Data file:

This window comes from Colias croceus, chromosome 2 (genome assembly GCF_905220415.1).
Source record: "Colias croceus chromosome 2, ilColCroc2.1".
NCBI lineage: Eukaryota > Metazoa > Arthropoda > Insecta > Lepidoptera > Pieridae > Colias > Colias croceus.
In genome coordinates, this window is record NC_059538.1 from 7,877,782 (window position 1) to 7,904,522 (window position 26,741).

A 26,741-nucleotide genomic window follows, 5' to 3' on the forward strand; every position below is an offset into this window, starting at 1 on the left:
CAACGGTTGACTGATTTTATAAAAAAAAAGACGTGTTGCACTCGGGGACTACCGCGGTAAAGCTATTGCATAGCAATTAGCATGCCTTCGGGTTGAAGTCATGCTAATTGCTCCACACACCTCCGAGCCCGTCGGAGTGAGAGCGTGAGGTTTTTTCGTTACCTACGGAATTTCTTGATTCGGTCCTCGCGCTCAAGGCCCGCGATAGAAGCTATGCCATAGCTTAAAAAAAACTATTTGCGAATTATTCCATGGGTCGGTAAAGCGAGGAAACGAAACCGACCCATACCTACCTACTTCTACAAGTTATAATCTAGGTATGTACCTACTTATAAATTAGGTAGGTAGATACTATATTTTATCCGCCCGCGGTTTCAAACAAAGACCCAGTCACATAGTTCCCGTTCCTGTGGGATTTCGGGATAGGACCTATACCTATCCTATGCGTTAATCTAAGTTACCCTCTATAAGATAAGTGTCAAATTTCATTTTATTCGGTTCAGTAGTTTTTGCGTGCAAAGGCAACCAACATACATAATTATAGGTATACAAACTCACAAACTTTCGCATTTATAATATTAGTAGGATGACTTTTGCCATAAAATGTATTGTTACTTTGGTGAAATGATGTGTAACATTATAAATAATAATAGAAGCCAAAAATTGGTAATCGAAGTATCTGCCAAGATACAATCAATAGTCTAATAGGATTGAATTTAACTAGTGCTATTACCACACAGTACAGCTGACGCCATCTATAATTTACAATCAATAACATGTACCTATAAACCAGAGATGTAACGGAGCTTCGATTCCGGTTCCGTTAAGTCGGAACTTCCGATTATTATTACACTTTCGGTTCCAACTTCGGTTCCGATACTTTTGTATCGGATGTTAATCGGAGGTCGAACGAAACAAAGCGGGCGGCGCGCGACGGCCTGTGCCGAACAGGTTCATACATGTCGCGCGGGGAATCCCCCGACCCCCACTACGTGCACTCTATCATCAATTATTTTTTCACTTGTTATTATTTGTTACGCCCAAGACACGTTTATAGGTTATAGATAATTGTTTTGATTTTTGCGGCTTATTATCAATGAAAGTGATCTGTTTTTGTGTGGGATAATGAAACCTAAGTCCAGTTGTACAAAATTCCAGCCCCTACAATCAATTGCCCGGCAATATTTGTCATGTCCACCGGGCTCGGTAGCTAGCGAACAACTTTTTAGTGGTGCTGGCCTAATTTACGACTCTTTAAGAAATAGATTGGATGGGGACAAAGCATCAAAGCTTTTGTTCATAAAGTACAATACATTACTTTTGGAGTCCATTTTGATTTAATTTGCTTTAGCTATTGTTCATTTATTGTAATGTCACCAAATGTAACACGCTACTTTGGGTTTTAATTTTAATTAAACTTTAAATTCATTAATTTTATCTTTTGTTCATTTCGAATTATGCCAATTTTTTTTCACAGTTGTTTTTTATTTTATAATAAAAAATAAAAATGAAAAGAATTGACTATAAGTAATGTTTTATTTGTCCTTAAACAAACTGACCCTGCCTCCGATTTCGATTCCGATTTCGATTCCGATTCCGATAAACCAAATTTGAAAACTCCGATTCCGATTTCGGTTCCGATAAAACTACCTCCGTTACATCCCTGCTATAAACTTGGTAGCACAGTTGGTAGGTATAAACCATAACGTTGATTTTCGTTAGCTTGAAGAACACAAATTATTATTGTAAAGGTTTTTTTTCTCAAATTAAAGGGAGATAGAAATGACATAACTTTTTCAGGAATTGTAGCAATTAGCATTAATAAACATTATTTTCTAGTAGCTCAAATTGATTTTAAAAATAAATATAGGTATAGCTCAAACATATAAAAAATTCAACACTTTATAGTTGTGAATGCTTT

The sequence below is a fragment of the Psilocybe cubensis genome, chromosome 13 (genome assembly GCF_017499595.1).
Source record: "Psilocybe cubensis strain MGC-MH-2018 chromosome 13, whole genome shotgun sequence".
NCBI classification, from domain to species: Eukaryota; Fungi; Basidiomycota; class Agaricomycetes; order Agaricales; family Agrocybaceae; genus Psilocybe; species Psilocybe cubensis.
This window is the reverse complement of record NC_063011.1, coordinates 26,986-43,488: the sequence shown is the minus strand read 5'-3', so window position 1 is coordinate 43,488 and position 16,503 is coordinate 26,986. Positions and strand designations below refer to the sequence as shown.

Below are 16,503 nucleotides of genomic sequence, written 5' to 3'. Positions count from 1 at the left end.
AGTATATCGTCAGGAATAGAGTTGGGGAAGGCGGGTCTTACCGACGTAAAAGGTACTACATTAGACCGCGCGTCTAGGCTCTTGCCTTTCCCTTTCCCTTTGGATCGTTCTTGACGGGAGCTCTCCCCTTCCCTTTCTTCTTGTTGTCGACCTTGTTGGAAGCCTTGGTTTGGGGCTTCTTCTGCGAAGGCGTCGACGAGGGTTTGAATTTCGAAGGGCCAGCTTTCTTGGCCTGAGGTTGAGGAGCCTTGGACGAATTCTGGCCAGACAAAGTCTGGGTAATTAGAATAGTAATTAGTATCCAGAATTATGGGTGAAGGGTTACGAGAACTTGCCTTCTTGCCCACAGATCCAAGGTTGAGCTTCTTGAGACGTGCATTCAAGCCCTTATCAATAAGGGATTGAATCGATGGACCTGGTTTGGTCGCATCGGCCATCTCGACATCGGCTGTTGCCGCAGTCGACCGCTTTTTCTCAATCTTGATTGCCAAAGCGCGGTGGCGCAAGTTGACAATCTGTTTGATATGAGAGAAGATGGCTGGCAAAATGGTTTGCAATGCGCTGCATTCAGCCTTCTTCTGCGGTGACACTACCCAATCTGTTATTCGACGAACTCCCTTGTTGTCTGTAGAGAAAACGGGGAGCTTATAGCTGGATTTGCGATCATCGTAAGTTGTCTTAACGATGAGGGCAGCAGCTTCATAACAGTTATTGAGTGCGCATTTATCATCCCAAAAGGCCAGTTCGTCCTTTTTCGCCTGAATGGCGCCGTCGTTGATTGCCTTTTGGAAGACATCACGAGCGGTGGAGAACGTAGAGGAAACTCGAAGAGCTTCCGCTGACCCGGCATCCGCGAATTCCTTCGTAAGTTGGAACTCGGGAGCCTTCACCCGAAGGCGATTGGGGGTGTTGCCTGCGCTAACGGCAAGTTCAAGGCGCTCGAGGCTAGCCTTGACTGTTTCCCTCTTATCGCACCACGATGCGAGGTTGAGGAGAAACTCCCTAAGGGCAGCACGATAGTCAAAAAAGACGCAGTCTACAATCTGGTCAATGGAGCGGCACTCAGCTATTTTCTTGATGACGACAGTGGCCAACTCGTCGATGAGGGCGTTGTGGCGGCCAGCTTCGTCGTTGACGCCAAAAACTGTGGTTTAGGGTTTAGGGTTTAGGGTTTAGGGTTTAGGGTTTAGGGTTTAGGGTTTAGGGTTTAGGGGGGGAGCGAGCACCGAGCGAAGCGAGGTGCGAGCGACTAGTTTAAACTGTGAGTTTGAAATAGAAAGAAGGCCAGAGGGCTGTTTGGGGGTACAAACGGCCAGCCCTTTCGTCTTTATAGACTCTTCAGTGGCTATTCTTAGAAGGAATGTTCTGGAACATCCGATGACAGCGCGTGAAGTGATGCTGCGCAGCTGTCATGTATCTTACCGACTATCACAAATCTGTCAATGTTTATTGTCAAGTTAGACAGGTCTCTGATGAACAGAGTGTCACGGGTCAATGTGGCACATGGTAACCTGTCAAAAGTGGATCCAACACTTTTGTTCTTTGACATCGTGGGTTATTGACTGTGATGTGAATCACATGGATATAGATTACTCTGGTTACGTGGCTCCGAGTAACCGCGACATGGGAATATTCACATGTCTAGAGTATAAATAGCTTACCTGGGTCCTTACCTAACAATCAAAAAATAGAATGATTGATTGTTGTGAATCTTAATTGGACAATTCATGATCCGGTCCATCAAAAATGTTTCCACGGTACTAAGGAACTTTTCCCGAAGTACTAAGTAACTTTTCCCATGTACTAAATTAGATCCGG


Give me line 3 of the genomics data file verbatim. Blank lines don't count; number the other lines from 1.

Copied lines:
NCBI lineage: Eukaryota > Metazoa > Arthropoda > Insecta > Lepidoptera > Pieridae > Colias > Colias croceus.